This humanitarian gesture on the part of Lew says more about him than anybody can say.  We can think of only one thing to say, "Love thy neighbor as thyself, for the love of God."  There are other instances when Lew came to the aid of survivors of Bataan and Corregidor to the aid of their families."

Sam Moody writes:

"In Memory of My Friend, Lew Goldstein."

" I cannot remember where I first met Lew Goldstein.  It seems as though I always knew him.  I can remember him from Camp O'Donnell and the work details we were on after leaving the camp.

"I was on a work detail at a place called Gapan, and Lew, along with George Picirillo and Pop Sisks, was on a truck detail.  They drove for the Japanese for the work involved in the building of various bridges."  The main reason I can remember Lew was because he showed real leadership in Prison Camp.  He showed his true qualities of leadership in his concern for the other fellows and for the underdog.  He was always willing to give a helping hand."

"Later I saw him at Cabanatuan and he was still the same.  He took being a POW in stride, never once letting it get him down."

"In 1943 we were assigned to the Permanent Work Party at Bilibid and stayed there until 1944 when we were all sent to Japan.  We ended up at a place called Narumi about 12 miles north of Nagoya."

"During the 13 months in Narumi before being liberated Lew showed once again that he was a born leader of men.  He had the knack of taking over when the situation required leadership.  He knew how to talk to you and what he said seemed to be true, just, or the sensible thing to do."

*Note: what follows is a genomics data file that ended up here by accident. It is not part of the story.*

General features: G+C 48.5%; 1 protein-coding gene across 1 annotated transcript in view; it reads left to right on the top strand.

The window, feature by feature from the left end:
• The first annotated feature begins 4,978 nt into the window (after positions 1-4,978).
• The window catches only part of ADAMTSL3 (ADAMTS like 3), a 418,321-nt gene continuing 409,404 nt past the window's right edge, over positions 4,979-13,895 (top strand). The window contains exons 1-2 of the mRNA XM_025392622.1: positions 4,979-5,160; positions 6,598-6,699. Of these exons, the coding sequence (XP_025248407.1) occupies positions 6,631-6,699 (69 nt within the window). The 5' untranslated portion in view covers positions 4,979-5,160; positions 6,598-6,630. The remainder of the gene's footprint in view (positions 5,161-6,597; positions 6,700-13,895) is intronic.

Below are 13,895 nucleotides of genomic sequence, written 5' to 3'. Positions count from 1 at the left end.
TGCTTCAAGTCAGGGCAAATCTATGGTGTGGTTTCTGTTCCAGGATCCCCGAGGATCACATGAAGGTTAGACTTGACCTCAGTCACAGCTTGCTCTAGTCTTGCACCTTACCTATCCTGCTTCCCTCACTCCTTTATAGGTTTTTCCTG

"I know that at one point in my POW life, I was for far 'down in the dumps' that I could not have cared less about my future--but Lew was there at the right time to give the moral support I needed so badly."

"At the time of the liberation in September, 1945, there were over 200 Americans at Nurami.  It all took place so
fast that some of the POW's have not seen each other since that time.  In addition some of the American planes carrying men from Japan to Okinawa and the Philippines crashed, so none us really knew who was still alive until years later when the ADBC became a going organization."

"In 1955, a former POW died in Philadelphia, having no family and leaving no will.  At the time I was stationed nearby at New Castle, Delaware.  We found that out because the form POW had no one he was to be buried in a Potter's Field with no funeral or flowers.  Once Lew found out about this, he paid for the funeral and saw to it that the man was given military rites.  He and I paid our last respects to one that neither of us had ever known.

"Lew helped to give the ADBC a good start toward becoming the respected organization that it is.  All of us who had come in contact with Lew were indeed fortunate.  ADBC can be proud to have had such a man as a member; his family can be proud of him for the way he lived; and the United States Government can be proud of the manner in which Lew served them in time of war and also in time of peace.  Yes, all of us who knew him can be proud--for a little bit of his kindness, his consideration for his fellow men, his tolerance, and his understanding of life my have rubbed off on us."